Updated: 10/11/2016

Metaphyseal Chondrodysplasia

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Introduction
  • Heterogeneous group of disorders characterized by metaphyseal changes of the tubular bones with normal epiphyses 
  • Epidemiology
    • incidence
      • skeletal dysplasias occur at a rate of 2 to 3 newborns per 10,000 births
  • Pathophysiology
    • metaphyseal dysplasia involving the proliferative and hypertrophic zone of the physis (epiphysis is normal)
  • Genetics
    • three main subtypes
      • Jansen (rare, most severe form)
        • autosomal dominant
        • genetic defect in parathryoid hormone-related peptide (PTHrP)
      • Schmid (more common, less severe form)
        • autosomal dominant
        • genetic defect in type X collagen
      • McKusick
        •  autosomal recessive
        • most commonly occurs in Amish and Finnish populations
        • cartilage-hair dysplasia (hypoplasia of cartilage and small diameter of hair)
  • Associated conditions
    • birth defects
      • can be mimicked by teratogenic 
    • rickets
      • Schmid type often confused for rickets
Classification
 
Table of Metaphyseal Chondrodysplasias
Type
Genetics
Characteristic
Comments
Jansen's
  • autosomal dominant
  • defect in parathyroid hormone related peptide (PTHRP) receptor
  • mental retardation
  • short limbed dwarfism
  • wide eyes
  • monkey like stance
  • ostebulbous metaphyseal expansion of long bones seen on xray
Schmid's
  • autosomal dominant
  • defect in Type X collagen
  • short limbed dwarfism
  • excessive lumbar lordosis
  • severe thigh and leg bowing, genu varum
  • wrist swelling, elbow contractures
  • trendelenburg gait
  • diagnosed when patient older due to coxa vara and genu varum
  • often confused with Ricketts
McKusicks
  • autosomal reccessive
  • cartilage hair dysplasia (hair had small diameter)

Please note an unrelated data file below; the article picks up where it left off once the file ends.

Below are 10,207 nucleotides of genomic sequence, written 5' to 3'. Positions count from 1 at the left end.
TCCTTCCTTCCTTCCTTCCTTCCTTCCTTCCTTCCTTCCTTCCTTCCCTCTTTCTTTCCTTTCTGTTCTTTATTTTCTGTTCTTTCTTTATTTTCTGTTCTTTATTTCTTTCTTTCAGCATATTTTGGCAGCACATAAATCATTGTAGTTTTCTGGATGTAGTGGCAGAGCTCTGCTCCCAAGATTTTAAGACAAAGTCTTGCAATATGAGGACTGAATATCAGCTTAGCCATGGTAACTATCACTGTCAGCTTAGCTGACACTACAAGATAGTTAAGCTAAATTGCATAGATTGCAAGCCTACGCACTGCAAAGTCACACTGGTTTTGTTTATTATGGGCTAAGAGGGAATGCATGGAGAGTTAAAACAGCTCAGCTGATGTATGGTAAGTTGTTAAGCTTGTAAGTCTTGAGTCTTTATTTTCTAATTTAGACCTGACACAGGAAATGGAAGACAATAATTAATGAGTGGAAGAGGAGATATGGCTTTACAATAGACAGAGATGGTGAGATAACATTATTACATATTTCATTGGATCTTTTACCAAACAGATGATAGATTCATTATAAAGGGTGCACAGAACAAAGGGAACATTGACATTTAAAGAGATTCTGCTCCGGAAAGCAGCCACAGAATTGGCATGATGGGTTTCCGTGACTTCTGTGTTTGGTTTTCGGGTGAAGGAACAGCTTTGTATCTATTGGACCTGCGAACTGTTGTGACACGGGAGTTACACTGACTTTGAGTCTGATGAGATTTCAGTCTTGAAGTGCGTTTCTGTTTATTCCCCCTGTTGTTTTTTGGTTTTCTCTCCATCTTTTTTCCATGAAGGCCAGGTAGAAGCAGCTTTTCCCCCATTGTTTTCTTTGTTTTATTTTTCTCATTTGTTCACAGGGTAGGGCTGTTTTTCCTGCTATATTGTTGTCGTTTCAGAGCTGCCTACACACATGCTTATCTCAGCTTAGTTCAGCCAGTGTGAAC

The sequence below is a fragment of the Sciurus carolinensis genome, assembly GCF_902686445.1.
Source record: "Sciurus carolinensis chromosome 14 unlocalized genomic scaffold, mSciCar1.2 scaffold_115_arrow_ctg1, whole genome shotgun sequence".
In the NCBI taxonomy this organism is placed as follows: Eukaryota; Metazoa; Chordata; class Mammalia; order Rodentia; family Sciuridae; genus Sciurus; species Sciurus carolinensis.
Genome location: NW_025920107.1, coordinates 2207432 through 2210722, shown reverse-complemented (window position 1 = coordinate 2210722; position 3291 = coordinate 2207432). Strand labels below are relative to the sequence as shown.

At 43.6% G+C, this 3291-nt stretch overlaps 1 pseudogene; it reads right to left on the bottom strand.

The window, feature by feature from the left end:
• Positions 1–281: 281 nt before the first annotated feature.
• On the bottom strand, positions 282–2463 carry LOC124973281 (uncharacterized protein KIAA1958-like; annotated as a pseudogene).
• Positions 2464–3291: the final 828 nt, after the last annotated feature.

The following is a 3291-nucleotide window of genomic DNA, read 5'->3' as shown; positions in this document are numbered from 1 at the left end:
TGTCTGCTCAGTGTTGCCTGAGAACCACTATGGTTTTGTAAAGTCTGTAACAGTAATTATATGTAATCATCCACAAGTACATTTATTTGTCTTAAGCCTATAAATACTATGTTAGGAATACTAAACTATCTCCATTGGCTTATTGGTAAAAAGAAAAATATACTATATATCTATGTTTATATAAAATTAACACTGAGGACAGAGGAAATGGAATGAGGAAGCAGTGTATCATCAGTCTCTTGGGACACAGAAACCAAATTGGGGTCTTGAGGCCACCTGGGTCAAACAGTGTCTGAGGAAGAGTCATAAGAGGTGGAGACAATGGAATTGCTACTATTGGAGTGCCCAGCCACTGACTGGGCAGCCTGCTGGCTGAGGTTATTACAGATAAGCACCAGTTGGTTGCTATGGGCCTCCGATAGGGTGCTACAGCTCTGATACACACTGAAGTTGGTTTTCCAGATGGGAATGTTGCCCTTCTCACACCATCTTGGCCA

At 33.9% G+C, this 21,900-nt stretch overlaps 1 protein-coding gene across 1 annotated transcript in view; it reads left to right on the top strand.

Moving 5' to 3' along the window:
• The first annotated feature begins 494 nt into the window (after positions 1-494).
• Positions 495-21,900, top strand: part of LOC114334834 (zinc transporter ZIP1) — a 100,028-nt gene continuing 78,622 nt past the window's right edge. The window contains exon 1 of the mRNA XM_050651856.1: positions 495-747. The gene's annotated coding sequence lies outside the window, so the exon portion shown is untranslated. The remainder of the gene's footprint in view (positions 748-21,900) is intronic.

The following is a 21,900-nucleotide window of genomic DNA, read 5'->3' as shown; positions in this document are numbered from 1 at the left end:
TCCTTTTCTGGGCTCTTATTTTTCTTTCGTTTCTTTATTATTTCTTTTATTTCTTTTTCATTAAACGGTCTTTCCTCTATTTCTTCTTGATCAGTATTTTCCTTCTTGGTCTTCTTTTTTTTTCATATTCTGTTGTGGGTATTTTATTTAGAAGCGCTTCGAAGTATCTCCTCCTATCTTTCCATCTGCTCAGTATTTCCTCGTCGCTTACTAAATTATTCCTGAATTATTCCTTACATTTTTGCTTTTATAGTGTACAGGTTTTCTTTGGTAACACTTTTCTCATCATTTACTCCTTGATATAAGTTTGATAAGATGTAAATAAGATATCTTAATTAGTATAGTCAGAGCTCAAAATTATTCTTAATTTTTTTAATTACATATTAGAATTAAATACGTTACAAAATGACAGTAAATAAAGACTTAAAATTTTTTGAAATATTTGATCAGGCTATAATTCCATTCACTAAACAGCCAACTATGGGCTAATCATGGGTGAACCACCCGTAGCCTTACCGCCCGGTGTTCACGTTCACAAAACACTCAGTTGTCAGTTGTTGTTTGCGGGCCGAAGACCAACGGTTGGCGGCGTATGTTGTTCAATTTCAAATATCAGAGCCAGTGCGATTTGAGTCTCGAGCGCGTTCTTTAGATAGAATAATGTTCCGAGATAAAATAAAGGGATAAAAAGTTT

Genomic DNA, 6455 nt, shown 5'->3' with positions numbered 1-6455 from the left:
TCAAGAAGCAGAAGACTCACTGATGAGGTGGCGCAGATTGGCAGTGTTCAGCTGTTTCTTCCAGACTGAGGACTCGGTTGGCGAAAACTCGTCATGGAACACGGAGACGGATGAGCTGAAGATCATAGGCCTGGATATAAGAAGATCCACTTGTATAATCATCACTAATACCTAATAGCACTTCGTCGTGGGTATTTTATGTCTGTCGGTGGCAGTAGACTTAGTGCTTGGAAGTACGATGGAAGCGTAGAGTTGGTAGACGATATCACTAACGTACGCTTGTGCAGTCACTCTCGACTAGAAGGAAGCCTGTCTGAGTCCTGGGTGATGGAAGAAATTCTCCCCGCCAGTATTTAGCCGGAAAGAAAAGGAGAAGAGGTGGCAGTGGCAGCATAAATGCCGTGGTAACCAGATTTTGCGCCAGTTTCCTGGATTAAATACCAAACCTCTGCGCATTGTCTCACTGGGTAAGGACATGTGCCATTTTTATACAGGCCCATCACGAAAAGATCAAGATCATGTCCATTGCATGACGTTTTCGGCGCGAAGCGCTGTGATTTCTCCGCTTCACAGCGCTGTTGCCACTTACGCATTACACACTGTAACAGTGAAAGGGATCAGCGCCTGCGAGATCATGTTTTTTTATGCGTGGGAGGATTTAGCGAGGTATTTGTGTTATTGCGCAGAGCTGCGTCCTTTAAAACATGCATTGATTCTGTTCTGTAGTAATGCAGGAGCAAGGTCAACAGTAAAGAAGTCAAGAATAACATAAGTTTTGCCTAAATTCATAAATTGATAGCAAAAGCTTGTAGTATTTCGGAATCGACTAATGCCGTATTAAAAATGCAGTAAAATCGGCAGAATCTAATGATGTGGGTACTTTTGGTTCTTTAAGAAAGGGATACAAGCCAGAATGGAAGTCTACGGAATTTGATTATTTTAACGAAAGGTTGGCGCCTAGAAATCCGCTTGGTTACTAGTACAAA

• atlantoaxial instability
  • ankle deformity due to fibular overgrowth
  • immunologic deficiency and increased risk for malignancy
  • seen in Amish population and in Finland
 
Presentation
  • Jansen type 
    • mental retardation
    • markedly-short limbed dwarfism with: 
      • wide eyes
      • monkey-like stance
      • hypercalcemia
  • Schmid type
    • often not diagnosed until older age due to marked coxa vara and genu varum
    • short-limbed dwarf involving:
      • Trendelenburg gait
      • predominate proximal femur involvement
      • increased lumbar lordosis
      • normal laboratory results
  • McKusick type
    • common associated with
      • atlantoaxial instability secondary to odontoid hypoplasia
      • ankle deformity due to fibular overgrowth
      • associated with:
        • abnormal immunocompetence
        • increased risk for malignancies
        • intenstinal malabsorption
        • megacolon
Imaging
  • Radiographs
    • Jansen type 
      • AP pelvis, hip, knee, and upper extremity radiographs   
        • reveals bulbous expansion of metaphysis
    • Schmid type
      • AP pelvis and hip radiographs
        • rule out coxa vara
      • standing lower extremity films
        • rule out genu varum
    • McKusick type
      • cervical AP, lateral, flexion and extension views
        • rule out atlantoaxial instability
      • ankle AP, oblique and lateral views
        • surveillance of potential distal fibular overgrowth
    • Metaphyseal dysplasia involving the proliferative and hypertrophic zone of the physis (epiphysis is normal)
Treatment
  • Operative
    • posterior atlantoaxial fusion
      • indications
        • atlantoaxial instability measuring 8 mm or more 
        • myelopathy
      • techniques
        • posterior instrumentation
    • valgus intertrochanteric osteotomy
      • indications
        • coxa vara angle <100 degrees
        • progressive coxa vara
        • symptomatic hip arthritis
      • techniques
        • valgus + extension osteotomy may help to decrease an associated hip flexion deformity
        • reconstructive measures may be indicated in patients with subluxation, hinge abduction, or osteoarthritis. 
        • open reduction and fixation of proximal femur and acetabulum to treat hip dislocations.
    • tibial osteotomies or hemiepiphysiodeses
      • indications
        • symptoms are severe
        • nonoperative modalities have failed
    • limb lengthening through a metaphyseal corticotomy
      • indications
        • controversial due to high rate of complications
 

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